JACQUELINE NOVOGRATZ: In a way, this goes back to the tribe of Acumen, which is a tribe of pragmatic idealists. It comes down to character, Jean-Philippe. It comes down to the humility that we will not know. The particular intervention that will make change. What our superpower is, is finding those entrepreneurs who have vision, resilience, persistence, who are able to hold opposing ideas in tension. And so they don't just talk about profit and purpose. They have shown us how they have to make the brutally difficult decisions to enable that balance, knowing that sometimes they will choose purpose and have to find their way over a much longer period of time to get to profit. You show us those types of characters. We'll go with the crazy journey with them to solve a big problem of poverty, and along the way, learn with them and start to build the ecosystem by investing in other entrepreneurs who come along.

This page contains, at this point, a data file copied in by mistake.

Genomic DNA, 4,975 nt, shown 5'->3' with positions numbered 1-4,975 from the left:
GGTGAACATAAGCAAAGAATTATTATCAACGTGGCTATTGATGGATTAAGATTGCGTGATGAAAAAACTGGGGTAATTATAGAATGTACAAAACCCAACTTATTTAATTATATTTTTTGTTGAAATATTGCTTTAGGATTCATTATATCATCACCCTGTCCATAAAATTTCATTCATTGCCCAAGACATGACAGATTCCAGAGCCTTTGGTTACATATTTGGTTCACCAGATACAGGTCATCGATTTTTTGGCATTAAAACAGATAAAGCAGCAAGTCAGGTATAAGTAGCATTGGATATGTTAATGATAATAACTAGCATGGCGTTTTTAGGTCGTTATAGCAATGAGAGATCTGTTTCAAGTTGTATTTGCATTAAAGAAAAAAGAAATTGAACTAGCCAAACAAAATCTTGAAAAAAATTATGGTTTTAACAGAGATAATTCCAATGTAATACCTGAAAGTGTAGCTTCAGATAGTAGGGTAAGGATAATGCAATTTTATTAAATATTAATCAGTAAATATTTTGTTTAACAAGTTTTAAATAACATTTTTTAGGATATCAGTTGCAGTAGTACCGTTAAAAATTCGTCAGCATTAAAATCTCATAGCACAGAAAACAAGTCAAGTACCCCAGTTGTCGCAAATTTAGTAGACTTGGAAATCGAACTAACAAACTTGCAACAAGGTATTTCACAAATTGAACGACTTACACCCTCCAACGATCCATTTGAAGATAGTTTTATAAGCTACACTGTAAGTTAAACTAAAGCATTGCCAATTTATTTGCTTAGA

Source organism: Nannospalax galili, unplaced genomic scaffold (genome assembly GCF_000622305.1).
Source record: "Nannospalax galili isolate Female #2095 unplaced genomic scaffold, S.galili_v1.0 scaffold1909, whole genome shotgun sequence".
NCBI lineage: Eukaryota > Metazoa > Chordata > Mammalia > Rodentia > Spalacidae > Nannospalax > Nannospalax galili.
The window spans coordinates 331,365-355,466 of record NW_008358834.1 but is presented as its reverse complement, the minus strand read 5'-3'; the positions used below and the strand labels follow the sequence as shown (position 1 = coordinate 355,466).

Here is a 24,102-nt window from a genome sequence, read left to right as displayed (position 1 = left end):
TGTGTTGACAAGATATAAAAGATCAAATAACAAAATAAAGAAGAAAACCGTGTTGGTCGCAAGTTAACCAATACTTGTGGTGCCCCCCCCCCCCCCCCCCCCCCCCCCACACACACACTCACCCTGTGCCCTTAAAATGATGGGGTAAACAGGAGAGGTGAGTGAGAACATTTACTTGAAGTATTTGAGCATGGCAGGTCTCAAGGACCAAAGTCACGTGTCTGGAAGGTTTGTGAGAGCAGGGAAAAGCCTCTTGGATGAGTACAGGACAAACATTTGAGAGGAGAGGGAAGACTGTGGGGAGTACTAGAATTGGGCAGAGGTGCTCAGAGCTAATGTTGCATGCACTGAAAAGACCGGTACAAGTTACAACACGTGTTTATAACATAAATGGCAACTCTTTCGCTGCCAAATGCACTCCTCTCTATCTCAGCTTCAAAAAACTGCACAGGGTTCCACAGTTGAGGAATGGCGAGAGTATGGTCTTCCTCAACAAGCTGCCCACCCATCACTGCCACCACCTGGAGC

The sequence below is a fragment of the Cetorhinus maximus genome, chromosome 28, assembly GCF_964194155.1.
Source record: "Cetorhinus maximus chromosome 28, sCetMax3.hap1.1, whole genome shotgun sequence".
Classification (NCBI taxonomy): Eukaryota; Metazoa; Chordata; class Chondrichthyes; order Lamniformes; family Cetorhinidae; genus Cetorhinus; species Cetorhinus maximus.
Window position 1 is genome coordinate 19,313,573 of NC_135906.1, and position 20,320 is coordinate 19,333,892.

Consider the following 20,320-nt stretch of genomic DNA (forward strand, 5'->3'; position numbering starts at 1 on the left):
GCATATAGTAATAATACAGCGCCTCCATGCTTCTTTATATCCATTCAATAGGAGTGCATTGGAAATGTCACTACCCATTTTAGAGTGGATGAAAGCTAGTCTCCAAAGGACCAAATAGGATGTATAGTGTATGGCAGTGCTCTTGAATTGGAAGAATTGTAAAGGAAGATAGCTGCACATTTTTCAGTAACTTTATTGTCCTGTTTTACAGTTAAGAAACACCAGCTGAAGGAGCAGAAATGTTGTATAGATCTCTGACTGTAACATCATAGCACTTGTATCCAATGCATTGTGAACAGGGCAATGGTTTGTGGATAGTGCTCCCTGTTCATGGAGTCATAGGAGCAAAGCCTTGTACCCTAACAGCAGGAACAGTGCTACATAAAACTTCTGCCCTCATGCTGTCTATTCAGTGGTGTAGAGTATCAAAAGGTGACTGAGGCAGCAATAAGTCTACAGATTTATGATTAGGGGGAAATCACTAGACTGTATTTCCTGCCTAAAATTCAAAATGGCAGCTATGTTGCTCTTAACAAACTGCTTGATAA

JEAN-PHILIPPE COURTOIS: And where do you find them? How do you find them?


JACQUELINE NOVOGRATZ: Well, now it's a lot easier because Acumen is big. In the beginning, it was literally like needles in haystacks. In our very first six months, I hired these two interns and they looked at 700 organizations, and they came up with zero. This is to all start up entrepreneurs. A very wise man said to me, Jacqueline, you're looking for perfection. Choose mediocrity, but just move. Just start. And so I did. And he was right. The first one, it failed, and then you learn. It took a lot of stress off. And we started to make real change.


JEAN-PHILIPPE COURTOIS: Yeah. Let's go back a bit Jacqueline on this connection again between social and environmental issues. I think you attended the last COP 28 because I saw you sharing some of your reflections. So you said that you saw countries and organizations recognizing that renewable energy must be the future and that we must create green pathways out of poverty and markets to make the global transition to clean energy become possible. So at the time where still 2 billion people rely on polluting fuels to cook, where 660 million still don't have electricity and when we expect that 75% of carbon emissions will come from low and middle income countries by 2050, can you tell us how much patient capital investment that you funded many years ago are having an impact? And how your recently announced, I think, Hardest to Reach initiative can truly expand an affordable energy access market across all those low income countries in Africa?